Schieffer: What exactly were they trying to do Mr. Brennan or what information did you have along that line?
Brennan: The information is that there were plans to carry out an attack here in the States, either in Washington or New York that would coincide with the 9/11 anniversary. This is something that we have seen before as far as Al Qaeda's intent. We know that we're acquired material from the Bin Laden compound in Pakistan. He was looking at the 9/11 anniversary as a possible time to carry out an attack. So there are elements of this report that are consistent with our knowledge of Al Qaeda, but also there are things here that are new that we are tracking down.
Schieffer: Was it supposed to be a truck bomb, something of that nature?
Brennan: Again Bob, I'm sorry but I'm not going to get into specifics here because these are important leads that we need to run to ground and we want to make sure that we protect the sources that are cooperating with us. At the same time, we want to see what we can do as far as uncovering these opportunities that might be here in the States.
Schieffer: The attack that came off in Afghanistan this morning, a rather large bomb went off there. Is there any suggestion that that might have been tied in any way to the events in this country today?
Brennan: Well, unfortunately our troops and the troops of the international coalition in Afghanistan as well as the Afghan forces themselves have been targeted many times by the Taliban and the militants inside Afghanistan. This was a tragic attack and a large number of individuals were injured in this attack but the effort to prevent such attacks is ongoing and we see, at this point at least, no correlation between that attack out there and the reported threat stream.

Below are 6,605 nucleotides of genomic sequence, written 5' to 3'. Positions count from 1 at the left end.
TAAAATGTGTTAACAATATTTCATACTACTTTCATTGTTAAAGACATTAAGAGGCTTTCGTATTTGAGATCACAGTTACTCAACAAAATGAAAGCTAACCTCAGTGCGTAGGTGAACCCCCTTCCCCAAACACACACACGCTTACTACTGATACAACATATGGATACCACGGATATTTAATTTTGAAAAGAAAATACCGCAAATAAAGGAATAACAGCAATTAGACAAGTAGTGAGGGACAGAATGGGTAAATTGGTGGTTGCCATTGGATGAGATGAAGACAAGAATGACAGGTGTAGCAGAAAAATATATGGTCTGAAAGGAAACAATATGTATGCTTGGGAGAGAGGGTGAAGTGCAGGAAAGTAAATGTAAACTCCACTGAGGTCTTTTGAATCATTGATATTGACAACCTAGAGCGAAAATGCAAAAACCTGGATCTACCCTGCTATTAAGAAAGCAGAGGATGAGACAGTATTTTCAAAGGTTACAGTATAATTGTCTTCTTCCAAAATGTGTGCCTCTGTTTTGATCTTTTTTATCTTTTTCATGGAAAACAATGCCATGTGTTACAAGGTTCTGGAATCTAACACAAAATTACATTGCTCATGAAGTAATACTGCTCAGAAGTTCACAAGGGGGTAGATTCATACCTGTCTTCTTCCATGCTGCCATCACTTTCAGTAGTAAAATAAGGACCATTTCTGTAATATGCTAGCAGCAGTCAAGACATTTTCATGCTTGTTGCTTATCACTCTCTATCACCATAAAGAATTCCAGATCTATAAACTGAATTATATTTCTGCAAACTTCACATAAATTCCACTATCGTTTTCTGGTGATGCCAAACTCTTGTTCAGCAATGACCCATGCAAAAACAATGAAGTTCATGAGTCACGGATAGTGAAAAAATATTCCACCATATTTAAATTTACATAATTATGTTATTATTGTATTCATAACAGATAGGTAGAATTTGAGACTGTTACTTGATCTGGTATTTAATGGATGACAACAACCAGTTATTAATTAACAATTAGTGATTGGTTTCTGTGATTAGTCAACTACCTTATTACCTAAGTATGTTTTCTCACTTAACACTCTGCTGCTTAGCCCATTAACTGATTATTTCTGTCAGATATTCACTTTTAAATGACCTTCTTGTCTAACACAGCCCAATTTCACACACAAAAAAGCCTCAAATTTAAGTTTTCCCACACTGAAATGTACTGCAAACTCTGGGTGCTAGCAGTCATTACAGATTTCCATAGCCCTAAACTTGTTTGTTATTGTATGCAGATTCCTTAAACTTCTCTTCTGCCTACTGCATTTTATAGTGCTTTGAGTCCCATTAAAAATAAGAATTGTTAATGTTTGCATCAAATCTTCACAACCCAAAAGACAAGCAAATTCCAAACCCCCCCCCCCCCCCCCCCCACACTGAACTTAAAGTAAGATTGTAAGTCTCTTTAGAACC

Schieffer: Where do you think we stand right now on the war on terrorism? I know you don't even call it that anymore, but where are we?
Brennan: Well today is a day of remembrance, of what happened nine, or ten, years ago on 9/11. Evil visited us in the homeland at that time. Since that time, the counterterrorism community and the U.S. government has made enormous strides as far as making this country safer. The threat is still out there, we know that Al Qaeda has posed a serious threat. We're not going to relent, but I think the American people should feel a deal of pride that we've been able to accomplish so much in the last decade.
Schieffer: Alright. Thank you so much, Mr. Brennan.
INTERVIEW WITH FORMER SECRETARY OF DEFENSE DONALD RUMSFELD AT GROUND ZERO
BOB SCHIEFFER: On that day, 40 were killed in a thwarted attack in Shanksville, PA and 184 were killed when another plane plowed into the Pentagon. Donald Rumsfeld was sitting at his desk at the Pentagon when the plane struck...
DONALD RUMSFELD.....the building shook at the Pentagon. And-- and it-- we had been hit and I didn't know if it was a bomb or an airplane or what. So I went out of my office and ran down the hall until the smoke was so bad that you couldn't get any farther and-- and went downstairs and outside and there on the apron outside the Pentagon were the-- were just thousands of pieces of metal. Small pieces. Not big chunks of an airplane.
BOB SCHIEFFER: Well, I mean-- I-- if I remember, you actually helped-- some of the first responders to get people on the gurneys and--
DONALD RUMSFELD: Well, at that point the first responders hadn't gotten there. These were just people from the Pentagon who came out and started helping and bringing people out of the burning building. And the flames were leaping up and the smoke. And-- and at that moment I just gave somebody a hand and-- and then when the first responders did come in I went back to my office and got about my business.